Nowadays, the Clark Refractor and the Pluto Telescope are not in scientific use. But both have been restored to their former glory. The Clark underwent an extensive restoration between January 2014 and August 2015. Operations included: dismantling the tubes and painting them inside and out; applying a new set of hand-painted numbers and measuring marks to the setting circle; the glass lens of the telescope was removed for the first time since 1895 for cleaning. The Pluto Telescope was restored by the same team in 2017 — they not only restored the historic telescope, but they also took care of the wooden dome. (The Pluto Telescope was returned to the observatory in the 1990s, after a stint at the Anderson Mesa dark-sky site.)
Lowell Observatory is a remarkable mélange of cutting edge scientific work and astronomical outreach at the highest level. Located on the appropriately named Mars Hill just west of downtown Flagstaff, the main observatory campus houses the Clark and the Pluto telescopes, as well as the Rotunda Museum and the Putnam Collection Center. Along with the two telescopes, all these facilities are open to visitors (but check opening times). On Anderson Mesa, some 12 miles as the crow flies southeast of Flagstaff, the observatory operates four research telescopes, including an optical interferometer in conjunction with the Naval Research Laboratory. On the peak of Happy Jack, just past Anderson Mesa, is the 4.3-meter Discovery Channel Telescope.
With a staff of some 16 astronomers, research at Lowell covers a wide variety of topics. Lowell has a long, historical tradition on the research of small bodies in the solar system, which is still active today. They have also stepped farther afield, and are also involved in exoplanet studies. In stellar astronomy, researchers cover the evolution of massive stars, as well as trying to understand our Sun better through detailed photometric and spectroscopic observations of Sun-like stars. Stepping outside our galaxy, Lowell astronomers also address the puzzling question of star formation in dwarf galaxies.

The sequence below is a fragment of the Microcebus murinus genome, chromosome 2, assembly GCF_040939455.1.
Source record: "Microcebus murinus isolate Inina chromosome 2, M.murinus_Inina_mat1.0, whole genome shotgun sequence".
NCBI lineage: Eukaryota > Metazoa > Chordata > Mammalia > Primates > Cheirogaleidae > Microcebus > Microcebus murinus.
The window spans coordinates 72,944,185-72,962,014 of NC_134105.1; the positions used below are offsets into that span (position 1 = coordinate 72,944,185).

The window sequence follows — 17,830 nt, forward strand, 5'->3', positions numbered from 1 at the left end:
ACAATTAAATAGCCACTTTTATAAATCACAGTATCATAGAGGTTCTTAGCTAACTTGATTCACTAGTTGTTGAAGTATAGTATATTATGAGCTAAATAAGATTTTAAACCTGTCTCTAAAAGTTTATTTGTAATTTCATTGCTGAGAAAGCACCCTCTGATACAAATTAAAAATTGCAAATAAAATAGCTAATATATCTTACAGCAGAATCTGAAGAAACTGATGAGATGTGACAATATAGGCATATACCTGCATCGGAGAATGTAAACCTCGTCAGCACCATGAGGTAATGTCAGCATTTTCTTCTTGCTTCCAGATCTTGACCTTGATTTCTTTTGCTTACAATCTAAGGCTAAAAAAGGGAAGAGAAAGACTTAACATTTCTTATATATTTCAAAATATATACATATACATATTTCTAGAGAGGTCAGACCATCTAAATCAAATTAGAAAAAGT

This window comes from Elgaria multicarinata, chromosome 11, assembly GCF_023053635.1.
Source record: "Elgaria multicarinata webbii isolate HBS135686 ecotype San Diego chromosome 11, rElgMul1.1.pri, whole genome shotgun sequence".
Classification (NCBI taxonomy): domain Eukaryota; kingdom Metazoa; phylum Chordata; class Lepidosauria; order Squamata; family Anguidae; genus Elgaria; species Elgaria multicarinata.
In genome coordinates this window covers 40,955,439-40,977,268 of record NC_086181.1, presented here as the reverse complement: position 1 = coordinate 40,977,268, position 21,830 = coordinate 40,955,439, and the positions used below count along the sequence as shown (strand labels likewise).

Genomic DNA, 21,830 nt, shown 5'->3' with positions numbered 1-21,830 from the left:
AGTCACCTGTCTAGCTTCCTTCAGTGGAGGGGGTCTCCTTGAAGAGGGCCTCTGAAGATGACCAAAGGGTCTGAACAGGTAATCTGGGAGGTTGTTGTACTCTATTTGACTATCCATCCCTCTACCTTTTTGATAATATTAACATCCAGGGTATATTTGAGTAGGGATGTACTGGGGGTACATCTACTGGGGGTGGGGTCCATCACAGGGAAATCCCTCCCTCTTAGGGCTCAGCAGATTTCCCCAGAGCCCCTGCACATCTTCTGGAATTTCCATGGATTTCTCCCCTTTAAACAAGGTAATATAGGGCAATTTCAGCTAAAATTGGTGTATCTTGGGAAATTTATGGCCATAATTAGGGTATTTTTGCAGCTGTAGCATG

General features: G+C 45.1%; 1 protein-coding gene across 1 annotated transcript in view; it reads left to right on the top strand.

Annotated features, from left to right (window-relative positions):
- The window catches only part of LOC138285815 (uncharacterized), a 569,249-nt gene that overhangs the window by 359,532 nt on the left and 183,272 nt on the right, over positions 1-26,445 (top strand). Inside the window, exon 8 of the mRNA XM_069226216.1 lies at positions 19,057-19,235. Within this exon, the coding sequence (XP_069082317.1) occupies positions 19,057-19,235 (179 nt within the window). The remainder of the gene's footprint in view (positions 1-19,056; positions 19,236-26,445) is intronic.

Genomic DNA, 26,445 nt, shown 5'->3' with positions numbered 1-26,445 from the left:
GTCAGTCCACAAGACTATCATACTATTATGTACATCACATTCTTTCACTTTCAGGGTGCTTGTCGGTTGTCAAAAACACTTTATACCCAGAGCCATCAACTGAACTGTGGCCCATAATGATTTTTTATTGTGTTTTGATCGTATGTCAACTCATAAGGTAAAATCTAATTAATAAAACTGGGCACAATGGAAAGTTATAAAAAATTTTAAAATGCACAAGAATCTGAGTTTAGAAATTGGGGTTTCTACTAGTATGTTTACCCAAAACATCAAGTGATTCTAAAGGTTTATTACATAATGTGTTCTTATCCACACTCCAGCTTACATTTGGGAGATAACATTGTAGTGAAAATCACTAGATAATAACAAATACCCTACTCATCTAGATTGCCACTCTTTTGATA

But, important as research is, Lowell Observatory offers much more. Staff at the facility conduct a Native American Astronomy Outreach program. Multiple camps are offered for children of all ages. And the observatory is active in promoting dark skies. In September 2018, Lowell Observatory broke ground on the 4,300-square-foot Giovale Open Deck Observatory (GODO). GODO, which is slated to open to the public in late 2019, features an observing deck six telescopes for public viewings. Lowell sees more than 100,000 visitors per year, so this expanded viewing facility will be put to good use.
You can visit the observatory throughout the year, but bear in mind that the observatory is closed on major public holidays. You can also become a member of Lowell Observatory, which will allow you to stay up-to-date with everything going on, and you’ll receive the Lowell Observer, the quarterly newsletter.
Join us as we wish "Happy Birthday" to Lowell Observatory — may there be many more years of great discoveries and inspiring outreach!